Circle Agreements, along with Circle Guidelines, are Also Cornerstones of Trust
The guidelines are nearly universal in circle culture. In addition to the guidelines, each classroom makes its own agreements. Agreements are negotiated by the class. In the lesson plans included in Part 3 of this resource a step-by-step approach for negotiating agreements is described. Agreement within the circle is not a one-time discussion; it should be ongoing.
The process of coming and maintaining agreements is governed by “meta-agreements” (agreements about agreements). These meta-agreements should be explicit and understood by everyone. Your class may come up with their own list, but common meta-agreements include:
Maintaining the agreements is everyone’s responsibility (not just the teacher’s).
Mandated Reporting, Agreements, and Trust
In schools, circle leaders are usually teachers or some other professional who is a mandated reporter. It is very important to clarify with the students what this means at the outset, and to remind them of this from time to time. Clearly describe exactly what kinds of things you must report if they come up. If you are not certain, please review your district’s mandated reporting policy and any applicable professional guidelines.
We have witnessed several occasions when students shared in circle sensitive information about their family lives. These students felt so relieved to have a forum in which they were respectfully listened to that they took the opportunity to share what were for them very weighty and confusing matters. In one middle school class we stopped a young man in mid-share, telling him that while we recognize how important the subject was, classroom circles were not an appropriate place to share. In this instance he was talking about his father, describing behaviors that seemed emotionally abusive. It was painful to stop him from sharing; one has to consider, “Where else in his world does he have an opportunity to discuss these things?”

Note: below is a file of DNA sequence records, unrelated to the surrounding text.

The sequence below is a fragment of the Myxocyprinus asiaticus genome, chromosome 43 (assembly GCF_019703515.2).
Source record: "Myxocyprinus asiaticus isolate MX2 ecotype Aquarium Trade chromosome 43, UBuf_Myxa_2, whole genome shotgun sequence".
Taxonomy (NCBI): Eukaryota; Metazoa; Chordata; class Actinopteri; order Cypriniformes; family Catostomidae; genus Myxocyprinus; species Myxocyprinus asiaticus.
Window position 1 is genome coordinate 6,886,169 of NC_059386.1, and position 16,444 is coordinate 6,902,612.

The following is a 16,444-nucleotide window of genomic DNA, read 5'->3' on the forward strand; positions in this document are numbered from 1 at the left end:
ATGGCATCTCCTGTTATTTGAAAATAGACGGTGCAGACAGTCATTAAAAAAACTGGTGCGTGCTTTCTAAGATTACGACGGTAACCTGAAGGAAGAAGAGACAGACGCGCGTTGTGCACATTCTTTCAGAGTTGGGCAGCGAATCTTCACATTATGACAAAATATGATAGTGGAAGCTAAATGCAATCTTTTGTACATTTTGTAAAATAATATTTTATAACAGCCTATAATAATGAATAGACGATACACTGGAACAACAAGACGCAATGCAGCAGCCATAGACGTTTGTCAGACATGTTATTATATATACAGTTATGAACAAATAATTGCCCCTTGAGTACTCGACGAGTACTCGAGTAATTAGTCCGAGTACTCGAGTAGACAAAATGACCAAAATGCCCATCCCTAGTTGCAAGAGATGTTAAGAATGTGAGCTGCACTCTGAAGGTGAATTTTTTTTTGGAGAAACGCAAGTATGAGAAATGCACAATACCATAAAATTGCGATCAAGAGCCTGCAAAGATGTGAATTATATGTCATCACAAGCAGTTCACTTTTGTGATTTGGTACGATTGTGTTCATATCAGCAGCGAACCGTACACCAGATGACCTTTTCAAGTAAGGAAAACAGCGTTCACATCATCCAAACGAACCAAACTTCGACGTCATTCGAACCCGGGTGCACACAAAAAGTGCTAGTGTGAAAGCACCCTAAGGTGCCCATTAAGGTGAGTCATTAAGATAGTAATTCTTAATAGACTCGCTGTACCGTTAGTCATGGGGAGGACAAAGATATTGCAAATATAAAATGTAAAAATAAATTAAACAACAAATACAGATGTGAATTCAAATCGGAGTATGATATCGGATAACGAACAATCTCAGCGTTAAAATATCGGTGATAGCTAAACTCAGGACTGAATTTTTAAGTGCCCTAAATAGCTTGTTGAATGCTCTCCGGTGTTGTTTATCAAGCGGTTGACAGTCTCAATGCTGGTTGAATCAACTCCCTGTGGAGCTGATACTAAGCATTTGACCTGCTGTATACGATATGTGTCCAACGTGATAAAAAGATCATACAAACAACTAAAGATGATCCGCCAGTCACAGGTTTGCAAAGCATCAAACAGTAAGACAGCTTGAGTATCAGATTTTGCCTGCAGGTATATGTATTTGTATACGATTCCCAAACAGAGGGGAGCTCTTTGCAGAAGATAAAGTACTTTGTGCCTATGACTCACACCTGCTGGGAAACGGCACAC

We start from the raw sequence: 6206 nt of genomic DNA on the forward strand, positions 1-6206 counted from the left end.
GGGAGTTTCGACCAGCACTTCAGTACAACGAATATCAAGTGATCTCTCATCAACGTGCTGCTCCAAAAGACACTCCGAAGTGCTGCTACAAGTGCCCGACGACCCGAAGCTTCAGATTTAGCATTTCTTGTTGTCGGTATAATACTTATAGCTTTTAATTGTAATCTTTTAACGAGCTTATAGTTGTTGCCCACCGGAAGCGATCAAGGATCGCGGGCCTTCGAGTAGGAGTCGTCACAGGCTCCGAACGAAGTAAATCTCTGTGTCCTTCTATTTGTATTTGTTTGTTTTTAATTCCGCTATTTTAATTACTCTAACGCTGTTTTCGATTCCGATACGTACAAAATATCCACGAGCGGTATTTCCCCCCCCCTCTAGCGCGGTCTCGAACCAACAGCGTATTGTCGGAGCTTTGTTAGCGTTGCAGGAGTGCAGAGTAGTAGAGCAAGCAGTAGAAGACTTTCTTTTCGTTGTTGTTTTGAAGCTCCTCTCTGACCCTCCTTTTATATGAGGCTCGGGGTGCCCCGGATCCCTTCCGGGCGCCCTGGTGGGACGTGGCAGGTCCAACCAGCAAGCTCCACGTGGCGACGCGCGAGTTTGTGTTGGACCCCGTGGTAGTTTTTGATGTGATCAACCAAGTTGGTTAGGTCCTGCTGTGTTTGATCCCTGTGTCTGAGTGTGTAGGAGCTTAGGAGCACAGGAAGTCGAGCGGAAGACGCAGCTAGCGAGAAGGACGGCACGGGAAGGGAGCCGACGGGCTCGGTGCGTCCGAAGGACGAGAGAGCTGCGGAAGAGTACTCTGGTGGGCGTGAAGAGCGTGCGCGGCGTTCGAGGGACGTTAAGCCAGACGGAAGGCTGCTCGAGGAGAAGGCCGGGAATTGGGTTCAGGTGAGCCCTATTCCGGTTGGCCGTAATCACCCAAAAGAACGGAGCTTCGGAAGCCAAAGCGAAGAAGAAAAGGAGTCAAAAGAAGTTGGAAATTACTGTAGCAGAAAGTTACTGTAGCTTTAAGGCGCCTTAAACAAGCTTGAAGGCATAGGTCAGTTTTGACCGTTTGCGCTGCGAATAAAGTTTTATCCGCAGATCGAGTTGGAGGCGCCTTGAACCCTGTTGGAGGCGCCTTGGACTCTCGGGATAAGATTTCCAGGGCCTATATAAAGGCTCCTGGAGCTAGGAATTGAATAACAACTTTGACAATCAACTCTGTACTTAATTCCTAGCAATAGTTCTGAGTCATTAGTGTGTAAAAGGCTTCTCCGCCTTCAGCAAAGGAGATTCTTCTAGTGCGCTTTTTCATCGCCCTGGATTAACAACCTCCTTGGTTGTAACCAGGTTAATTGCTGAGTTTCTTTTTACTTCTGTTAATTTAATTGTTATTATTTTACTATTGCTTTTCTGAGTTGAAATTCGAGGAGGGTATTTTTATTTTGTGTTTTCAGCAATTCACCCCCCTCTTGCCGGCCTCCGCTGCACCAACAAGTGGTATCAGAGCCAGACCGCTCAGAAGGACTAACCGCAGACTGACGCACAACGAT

We held a staff circle to explore the incident and the questions it raised. One of these issues was articulated by the students themselves: “You invite us to talk about what really matters, and when we do you tell us this is not the right place.” A conclusion we reached in our staff circle was that we must be more mindful and proactive about communicating the intention of the circles. We acknowledged that we did not have parent consent to talk about family matters in circles, and that it is a political reality that restorative practices programs are vulnerable to parent complaints. Another conclusion was that we agreed with the students, and shared among ourselves our grief that we were not able to use our circles to meet this particular need.
The take-away lesson here is to be proactive about coming to agreements, and to pay careful attention to maintaining them. Otherwise it will be very easy to lose trust in the circle.